SA Rare Bird News Report - 15 April 2021

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Trevor Hardaker

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Apr 15, 2021, 12:13:22 PM4/15/21
to sa-rare...@googlegroups.com

 

 

S O U T H E R N   A F R I C A N   R A R E   B I R D   N E W S   R E P O R T

 

 

 

This is the Southern African Rare Bird News Report issued at 18h00 on Thursday, 15 April 2021.

 

Information has been gleaned from various websites, email groups as well as from individual observers who have passed on their sightings. This report cannot be taken as being totally comprehensive as it is based only on information made available at the time of writing. All bird sightings reported here are reported in good faith based on information as provided by the observers. Any inaccuracies are totally unintentional and the writer cannot be held liable for these.

 

None of the records included in this report have undergone any adjudication process with any of the subregion’s Rarities Committees, so inclusion in this report does not constitute any official confirmation of the particular record. Observers are still encouraged to make the necessary submissions accordingly.

 

For those who may have only joined the group recently and are interested in finding out what has been seen in the past, previous reports can be viewed at http://groups.google.co.za/group/sa-rarebirdnews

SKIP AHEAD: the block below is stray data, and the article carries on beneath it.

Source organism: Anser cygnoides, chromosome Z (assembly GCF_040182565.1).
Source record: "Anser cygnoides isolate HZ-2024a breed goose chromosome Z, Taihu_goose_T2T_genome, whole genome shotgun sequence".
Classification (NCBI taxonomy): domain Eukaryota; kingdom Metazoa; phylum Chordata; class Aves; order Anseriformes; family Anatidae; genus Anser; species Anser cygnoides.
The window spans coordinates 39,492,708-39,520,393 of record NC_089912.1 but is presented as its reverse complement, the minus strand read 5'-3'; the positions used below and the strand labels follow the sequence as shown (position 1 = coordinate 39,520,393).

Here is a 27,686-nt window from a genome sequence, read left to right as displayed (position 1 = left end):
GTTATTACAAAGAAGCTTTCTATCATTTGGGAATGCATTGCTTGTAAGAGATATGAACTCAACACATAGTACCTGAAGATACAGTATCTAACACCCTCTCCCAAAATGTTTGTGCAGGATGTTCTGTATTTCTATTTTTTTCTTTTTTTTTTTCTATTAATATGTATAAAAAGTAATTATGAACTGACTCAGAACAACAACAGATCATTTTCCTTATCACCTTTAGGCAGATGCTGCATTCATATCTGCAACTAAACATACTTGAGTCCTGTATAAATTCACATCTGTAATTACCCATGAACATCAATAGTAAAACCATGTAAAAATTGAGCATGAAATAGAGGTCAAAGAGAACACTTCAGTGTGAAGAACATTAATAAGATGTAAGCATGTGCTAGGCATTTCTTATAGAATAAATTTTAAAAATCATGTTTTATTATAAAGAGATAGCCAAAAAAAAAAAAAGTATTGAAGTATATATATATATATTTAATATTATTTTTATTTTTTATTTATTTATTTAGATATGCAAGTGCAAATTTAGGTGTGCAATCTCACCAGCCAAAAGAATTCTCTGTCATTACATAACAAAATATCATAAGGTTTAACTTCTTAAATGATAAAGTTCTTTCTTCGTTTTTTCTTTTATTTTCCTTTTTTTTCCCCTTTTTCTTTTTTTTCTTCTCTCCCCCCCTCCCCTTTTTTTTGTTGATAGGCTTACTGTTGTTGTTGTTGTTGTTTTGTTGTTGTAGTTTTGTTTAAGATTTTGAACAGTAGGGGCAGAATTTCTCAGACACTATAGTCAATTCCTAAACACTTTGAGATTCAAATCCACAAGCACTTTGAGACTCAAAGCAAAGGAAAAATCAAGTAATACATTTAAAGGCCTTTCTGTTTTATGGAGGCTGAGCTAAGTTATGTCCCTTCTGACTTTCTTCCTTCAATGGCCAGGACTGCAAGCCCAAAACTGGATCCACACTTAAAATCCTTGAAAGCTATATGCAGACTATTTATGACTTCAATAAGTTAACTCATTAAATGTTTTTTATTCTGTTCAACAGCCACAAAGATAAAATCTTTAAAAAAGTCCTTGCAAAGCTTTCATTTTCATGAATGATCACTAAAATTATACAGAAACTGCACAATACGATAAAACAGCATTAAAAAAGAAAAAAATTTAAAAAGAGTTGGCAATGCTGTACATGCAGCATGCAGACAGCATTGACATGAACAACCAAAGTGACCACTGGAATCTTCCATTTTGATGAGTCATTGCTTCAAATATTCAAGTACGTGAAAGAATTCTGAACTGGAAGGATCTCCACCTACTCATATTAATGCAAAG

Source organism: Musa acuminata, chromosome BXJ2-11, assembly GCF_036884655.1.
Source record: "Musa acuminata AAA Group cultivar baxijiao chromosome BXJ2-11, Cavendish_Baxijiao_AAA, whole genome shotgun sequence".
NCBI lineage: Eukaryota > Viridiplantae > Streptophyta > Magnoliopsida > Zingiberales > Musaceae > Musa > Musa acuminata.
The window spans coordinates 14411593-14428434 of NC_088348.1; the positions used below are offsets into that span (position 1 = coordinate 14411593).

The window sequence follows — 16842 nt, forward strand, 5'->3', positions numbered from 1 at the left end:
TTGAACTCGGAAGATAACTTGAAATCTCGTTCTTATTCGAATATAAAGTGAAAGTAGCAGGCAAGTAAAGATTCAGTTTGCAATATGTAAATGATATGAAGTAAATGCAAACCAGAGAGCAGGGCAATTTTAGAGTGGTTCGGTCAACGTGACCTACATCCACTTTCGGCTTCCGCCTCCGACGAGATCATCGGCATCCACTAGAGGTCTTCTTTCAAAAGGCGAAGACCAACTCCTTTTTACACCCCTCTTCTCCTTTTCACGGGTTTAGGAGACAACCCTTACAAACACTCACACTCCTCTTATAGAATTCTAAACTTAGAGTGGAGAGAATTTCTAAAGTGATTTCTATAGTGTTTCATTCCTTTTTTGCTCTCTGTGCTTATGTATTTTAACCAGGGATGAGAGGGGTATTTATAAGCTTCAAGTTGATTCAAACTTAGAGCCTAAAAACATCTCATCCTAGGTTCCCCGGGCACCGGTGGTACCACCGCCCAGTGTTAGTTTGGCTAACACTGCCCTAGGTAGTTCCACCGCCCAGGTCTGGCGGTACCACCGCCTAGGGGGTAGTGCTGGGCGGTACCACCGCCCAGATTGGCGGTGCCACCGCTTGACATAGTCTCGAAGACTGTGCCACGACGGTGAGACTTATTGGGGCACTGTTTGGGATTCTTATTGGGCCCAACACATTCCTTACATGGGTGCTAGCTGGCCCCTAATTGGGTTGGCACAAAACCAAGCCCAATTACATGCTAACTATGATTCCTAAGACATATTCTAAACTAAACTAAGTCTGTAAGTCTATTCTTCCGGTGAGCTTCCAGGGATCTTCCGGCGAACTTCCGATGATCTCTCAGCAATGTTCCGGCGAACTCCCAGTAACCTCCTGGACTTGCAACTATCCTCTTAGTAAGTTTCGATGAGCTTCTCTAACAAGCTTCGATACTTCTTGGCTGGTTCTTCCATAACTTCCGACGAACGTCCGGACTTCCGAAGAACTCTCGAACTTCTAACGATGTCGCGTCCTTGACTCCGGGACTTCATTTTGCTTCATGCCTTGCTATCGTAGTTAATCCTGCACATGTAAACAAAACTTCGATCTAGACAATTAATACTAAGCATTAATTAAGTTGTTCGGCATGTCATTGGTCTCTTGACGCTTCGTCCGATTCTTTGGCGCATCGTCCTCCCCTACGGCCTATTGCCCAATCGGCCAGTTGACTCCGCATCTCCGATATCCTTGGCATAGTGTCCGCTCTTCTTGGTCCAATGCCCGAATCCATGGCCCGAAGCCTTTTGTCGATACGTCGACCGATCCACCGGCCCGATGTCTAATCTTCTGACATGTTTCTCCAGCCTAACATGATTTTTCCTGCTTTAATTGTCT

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Just one scarcity report to mention from the last few days…

 

EUROPEAN HONEY BUZZARD:

 

·         One near Siveyo (Namibia) at -17.487, 18.444 yesterday.

 

Before we get started with the main report, I would also like to make everyone aware that we have another new bird for the Southern African subregion, except it is definitely not twitchable. Last month, Pieter Diederichs found a dead seabird on the beach in Milnerton and collected the carcass because he was unsure of what it was. Once he circulated the photos around to a few people, it was immediately recognisable as one of the DIVING PETREL species. This group of birds is notoriously difficult to separate from one another and, given the state of the carcass, it was never going to be easy to make a definitive call on the bird. Some measurements were taken but even morphometrics are considered unreliable at times with this group, so the decision has been taken to do a genetic analysis on this bird now. Tissue samples have been taken and have are being prepared for the necessary work. At the moment, it looks like we would need to wait until mid-year at best (and possibly even later) before we have an answer on which species of DIVING PETREL it actually is but, whatever it turns out to be, it will be a new species for the Southern African list. It will also be a little bit of history in the making as it will be the first time that a new species will be added to our list based on genetic analysis – interesting times indeed! More info as and when it finally becomes available.